A research team comprising of biologists and bioengineers at UC San Diego, have been able to create a living neon sign using bacterial cells that periodically fluoresce in together, just like blinking light bulbs.
The living neon displays are created using millions of living fluorescent Escherichia coli, a rod-shaped bacterium that live in our intestines. Watch the video after the jump more a demonstration.
The teams largest bio-chips contain 50 to 60 million fluorescent E. coli cells, providing around 13,000 biopixels, while the smallest ones have about 2.5 million, around 500 pixels. Jeff Hasty, professor of biology and bioengineering at UC San Diego, and who headed the research team explains:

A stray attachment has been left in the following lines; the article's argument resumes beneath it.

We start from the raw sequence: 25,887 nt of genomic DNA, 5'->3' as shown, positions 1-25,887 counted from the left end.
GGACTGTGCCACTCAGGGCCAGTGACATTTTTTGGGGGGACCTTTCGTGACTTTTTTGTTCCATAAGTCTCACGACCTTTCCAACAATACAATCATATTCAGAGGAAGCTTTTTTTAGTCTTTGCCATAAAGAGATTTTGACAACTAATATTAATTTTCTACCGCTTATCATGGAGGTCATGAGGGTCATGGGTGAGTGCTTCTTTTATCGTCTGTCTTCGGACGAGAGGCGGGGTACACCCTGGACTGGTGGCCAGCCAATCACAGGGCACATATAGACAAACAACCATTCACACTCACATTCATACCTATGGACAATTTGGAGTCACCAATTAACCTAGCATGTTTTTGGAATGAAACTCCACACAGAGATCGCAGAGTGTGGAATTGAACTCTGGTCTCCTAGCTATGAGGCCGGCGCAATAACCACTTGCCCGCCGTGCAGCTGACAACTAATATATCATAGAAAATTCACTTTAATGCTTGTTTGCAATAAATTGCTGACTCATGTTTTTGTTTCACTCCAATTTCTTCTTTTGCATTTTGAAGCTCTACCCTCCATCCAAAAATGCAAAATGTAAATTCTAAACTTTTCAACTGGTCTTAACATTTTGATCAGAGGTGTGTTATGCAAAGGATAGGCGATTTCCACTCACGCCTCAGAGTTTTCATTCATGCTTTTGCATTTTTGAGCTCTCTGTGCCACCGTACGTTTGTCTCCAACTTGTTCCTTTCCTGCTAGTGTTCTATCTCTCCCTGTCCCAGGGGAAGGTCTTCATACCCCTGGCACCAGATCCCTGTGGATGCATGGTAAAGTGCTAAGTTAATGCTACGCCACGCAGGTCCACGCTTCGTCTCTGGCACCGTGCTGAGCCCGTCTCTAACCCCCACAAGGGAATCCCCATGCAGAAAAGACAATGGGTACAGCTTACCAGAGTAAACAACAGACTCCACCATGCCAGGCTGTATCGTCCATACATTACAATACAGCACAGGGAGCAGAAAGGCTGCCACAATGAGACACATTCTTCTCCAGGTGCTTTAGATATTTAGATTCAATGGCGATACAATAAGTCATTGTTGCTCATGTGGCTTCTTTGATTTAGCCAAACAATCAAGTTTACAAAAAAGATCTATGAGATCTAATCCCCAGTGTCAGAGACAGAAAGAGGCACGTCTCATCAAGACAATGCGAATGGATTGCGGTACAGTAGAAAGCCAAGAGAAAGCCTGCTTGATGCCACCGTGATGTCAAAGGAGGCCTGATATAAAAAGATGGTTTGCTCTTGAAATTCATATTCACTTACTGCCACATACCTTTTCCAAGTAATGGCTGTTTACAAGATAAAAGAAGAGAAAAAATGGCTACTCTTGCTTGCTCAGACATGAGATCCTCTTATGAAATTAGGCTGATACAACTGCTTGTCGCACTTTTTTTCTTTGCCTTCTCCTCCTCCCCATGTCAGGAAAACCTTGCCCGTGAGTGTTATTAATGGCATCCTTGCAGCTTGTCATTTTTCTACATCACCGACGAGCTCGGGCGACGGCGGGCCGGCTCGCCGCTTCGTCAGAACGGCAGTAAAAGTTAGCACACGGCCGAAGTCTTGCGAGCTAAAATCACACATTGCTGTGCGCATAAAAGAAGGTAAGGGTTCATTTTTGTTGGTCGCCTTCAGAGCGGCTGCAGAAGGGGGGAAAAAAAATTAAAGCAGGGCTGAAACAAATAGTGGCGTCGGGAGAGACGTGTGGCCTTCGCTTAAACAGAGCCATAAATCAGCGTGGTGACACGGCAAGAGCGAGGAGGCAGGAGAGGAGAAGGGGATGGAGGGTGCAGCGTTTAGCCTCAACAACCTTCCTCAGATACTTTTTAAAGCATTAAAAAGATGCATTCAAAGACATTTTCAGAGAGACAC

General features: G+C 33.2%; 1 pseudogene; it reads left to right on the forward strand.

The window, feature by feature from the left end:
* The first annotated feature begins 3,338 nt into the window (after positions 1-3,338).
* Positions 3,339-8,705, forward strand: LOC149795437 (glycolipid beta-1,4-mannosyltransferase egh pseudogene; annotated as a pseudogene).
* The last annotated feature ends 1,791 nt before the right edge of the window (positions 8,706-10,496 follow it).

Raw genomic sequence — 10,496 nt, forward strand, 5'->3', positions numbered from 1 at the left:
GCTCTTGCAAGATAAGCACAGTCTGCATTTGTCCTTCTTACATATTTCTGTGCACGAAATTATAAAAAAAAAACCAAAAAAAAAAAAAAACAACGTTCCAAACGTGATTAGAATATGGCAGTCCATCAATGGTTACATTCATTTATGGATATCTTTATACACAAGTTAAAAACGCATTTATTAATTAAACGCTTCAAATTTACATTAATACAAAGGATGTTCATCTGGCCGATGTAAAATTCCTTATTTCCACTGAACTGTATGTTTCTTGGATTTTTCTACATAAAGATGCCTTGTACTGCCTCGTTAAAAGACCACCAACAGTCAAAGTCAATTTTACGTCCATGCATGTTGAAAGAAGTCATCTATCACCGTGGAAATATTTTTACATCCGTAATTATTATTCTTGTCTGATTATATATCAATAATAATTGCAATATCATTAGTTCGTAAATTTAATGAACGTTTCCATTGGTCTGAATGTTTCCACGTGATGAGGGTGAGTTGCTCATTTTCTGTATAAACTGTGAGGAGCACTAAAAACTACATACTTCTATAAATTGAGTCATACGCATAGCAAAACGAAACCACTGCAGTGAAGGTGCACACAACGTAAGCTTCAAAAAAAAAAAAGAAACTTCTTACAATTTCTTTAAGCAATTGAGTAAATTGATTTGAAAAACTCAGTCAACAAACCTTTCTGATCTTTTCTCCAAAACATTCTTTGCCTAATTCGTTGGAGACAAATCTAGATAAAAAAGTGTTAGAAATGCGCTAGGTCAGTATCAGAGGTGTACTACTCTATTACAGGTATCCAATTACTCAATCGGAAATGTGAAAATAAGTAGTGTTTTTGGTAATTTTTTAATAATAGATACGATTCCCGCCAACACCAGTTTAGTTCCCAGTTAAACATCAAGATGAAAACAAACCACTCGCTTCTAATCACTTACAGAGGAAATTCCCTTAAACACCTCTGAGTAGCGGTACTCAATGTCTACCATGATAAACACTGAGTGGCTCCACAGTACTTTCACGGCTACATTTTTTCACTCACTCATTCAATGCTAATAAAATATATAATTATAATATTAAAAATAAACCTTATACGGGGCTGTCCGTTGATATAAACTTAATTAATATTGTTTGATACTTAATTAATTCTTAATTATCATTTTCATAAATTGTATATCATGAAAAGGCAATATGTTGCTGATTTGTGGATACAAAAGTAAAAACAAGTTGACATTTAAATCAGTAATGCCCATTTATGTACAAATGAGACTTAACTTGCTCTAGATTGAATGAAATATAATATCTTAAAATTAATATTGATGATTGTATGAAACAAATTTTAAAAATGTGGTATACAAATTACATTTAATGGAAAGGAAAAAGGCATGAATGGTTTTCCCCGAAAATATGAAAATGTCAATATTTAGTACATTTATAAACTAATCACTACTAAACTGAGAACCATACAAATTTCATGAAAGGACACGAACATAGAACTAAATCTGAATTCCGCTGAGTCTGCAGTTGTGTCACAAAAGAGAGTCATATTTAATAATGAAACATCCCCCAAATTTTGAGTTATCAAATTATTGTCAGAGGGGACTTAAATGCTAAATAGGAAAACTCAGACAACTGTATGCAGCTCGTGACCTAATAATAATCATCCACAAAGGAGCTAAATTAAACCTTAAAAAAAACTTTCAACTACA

“These kinds of living sensors are intriguing as they can serve to continuously monitor a given sample over long periods of time, whereas most detection kits are used for a one-time measurement,” – “Because the bacteria respond in different ways to different concentrations by varying the frequency of their blinking pattern, they can provide a continual update on how dangerous a toxin or pathogen is at any one time.”
For more information on the new living neon displays jump over to the UCSanDiego website.
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